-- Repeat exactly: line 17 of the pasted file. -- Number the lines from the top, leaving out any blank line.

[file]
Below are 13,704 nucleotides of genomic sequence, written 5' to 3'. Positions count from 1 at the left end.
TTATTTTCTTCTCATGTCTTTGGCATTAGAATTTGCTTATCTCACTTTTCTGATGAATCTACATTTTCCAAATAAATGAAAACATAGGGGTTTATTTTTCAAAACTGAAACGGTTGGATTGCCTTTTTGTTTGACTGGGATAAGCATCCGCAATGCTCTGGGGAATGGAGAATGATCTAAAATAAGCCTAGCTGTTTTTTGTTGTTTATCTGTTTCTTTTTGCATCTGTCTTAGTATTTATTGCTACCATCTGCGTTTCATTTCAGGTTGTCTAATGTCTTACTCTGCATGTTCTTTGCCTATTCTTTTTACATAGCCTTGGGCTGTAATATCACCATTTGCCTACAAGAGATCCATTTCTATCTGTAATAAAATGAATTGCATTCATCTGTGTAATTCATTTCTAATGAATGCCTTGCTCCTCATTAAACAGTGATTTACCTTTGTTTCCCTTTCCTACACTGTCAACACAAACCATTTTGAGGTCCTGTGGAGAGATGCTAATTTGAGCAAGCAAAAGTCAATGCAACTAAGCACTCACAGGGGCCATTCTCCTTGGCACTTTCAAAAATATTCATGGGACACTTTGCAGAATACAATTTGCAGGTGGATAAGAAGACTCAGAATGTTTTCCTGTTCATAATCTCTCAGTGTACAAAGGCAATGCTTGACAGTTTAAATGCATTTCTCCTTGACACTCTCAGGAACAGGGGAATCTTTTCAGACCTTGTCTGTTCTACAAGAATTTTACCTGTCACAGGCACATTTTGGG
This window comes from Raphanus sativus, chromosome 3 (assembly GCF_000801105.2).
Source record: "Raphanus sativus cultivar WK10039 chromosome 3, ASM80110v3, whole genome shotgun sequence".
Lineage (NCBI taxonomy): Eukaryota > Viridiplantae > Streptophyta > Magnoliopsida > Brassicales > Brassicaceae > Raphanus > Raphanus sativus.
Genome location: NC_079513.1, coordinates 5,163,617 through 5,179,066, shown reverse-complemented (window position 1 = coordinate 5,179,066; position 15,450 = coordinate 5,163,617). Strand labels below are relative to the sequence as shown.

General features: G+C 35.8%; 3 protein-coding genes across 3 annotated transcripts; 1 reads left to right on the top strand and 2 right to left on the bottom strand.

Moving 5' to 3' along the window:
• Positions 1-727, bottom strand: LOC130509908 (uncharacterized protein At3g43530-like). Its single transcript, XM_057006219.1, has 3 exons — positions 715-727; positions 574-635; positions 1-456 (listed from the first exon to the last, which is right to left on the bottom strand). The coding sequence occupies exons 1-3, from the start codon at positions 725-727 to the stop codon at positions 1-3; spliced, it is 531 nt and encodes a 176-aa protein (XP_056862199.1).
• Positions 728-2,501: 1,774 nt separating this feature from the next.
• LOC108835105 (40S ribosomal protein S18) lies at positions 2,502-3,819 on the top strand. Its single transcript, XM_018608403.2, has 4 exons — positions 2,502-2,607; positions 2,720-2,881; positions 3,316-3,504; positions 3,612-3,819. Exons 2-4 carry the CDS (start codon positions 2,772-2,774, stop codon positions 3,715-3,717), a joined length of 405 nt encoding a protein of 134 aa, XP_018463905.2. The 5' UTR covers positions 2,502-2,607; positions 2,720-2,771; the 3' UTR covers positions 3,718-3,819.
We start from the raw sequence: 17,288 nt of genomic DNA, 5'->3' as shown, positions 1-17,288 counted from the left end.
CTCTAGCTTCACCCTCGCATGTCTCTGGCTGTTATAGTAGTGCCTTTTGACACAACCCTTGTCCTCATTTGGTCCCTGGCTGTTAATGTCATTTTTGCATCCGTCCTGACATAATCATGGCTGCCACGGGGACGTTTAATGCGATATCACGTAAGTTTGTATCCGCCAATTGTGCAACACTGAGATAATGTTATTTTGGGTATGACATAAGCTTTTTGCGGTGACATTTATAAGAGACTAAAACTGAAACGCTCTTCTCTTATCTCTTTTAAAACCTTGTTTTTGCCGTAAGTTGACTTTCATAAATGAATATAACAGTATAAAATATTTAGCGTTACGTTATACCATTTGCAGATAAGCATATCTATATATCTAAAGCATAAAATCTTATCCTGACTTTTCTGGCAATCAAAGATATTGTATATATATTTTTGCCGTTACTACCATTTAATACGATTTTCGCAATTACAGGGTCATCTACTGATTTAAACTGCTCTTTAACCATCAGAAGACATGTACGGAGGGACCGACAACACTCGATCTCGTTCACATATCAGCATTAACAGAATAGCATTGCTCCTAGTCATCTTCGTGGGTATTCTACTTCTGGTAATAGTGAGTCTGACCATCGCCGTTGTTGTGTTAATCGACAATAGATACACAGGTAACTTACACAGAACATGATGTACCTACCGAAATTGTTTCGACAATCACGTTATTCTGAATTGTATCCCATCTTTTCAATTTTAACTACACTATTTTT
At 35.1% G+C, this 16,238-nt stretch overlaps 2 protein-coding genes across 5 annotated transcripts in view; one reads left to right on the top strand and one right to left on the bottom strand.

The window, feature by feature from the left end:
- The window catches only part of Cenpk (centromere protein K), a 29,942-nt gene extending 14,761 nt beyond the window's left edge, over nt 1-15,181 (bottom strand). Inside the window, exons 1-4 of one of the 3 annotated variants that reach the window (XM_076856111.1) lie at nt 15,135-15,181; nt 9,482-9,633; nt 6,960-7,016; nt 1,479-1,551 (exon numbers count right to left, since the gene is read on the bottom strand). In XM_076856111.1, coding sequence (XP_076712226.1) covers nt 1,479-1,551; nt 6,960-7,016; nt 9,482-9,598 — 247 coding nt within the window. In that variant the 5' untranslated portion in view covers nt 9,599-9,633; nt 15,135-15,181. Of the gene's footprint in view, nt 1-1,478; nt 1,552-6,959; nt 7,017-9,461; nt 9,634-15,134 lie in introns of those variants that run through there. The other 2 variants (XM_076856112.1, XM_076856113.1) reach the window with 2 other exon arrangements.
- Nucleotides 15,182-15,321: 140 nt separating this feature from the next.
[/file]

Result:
- Nucleotides 15,182-15,321: 140 nt separating this feature from the next.